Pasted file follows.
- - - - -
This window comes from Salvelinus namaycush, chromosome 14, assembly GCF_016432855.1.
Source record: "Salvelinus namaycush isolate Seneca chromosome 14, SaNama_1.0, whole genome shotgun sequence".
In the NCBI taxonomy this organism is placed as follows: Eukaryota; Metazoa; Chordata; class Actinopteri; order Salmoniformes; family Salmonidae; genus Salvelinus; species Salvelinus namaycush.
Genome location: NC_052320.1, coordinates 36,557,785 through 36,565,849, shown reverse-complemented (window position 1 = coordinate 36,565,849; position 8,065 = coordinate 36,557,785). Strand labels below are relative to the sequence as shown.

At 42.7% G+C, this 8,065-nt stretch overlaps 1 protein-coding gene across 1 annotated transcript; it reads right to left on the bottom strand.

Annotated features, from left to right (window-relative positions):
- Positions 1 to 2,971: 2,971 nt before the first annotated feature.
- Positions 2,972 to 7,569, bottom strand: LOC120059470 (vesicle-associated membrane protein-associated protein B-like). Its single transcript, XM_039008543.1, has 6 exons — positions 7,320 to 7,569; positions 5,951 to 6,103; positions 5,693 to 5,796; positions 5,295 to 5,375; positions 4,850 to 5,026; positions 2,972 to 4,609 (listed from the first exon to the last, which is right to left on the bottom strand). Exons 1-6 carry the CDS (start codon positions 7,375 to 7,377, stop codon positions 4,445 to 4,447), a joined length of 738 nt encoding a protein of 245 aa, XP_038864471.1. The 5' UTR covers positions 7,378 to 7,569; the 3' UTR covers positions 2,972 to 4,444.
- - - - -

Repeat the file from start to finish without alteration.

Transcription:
This window comes from Salvelinus namaycush, chromosome 14, assembly GCF_016432855.1.
Source record: "Salvelinus namaycush isolate Seneca chromosome 14, SaNama_1.0, whole genome shotgun sequence".
In the NCBI taxonomy this organism is placed as follows: Eukaryota; Metazoa; Chordata; class Actinopteri; order Salmoniformes; family Salmonidae; genus Salvelinus; species Salvelinus namaycush.
Genome location: NC_052320.1, coordinates 36,557,785 through 36,565,849, shown reverse-complemented (window position 1 = coordinate 36,565,849; position 8,065 = coordinate 36,557,785). Strand labels below are relative to the sequence as shown.

At 42.7% G+C, this 8,065-nt stretch overlaps 1 protein-coding gene across 1 annotated transcript; it reads right to left on the bottom strand.

Annotated features, from left to right (window-relative positions):
- Positions 1 to 2,971: 2,971 nt before the first annotated feature.
- Positions 2,972 to 7,569, bottom strand: LOC120059470 (vesicle-associated membrane protein-associated protein B-like). Its single transcript, XM_039008543.1, has 6 exons — positions 7,320 to 7,569; positions 5,951 to 6,103; positions 5,693 to 5,796; positions 5,295 to 5,375; positions 4,850 to 5,026; positions 2,972 to 4,609 (listed from the first exon to the last, which is right to left on the bottom strand). Exons 1-6 carry the CDS (start codon positions 7,375 to 7,377, stop codon positions 4,445 to 4,447), a joined length of 738 nt encoding a protein of 245 aa, XP_038864471.1. The 5' UTR covers positions 7,378 to 7,569; the 3' UTR covers positions 2,972 to 4,444.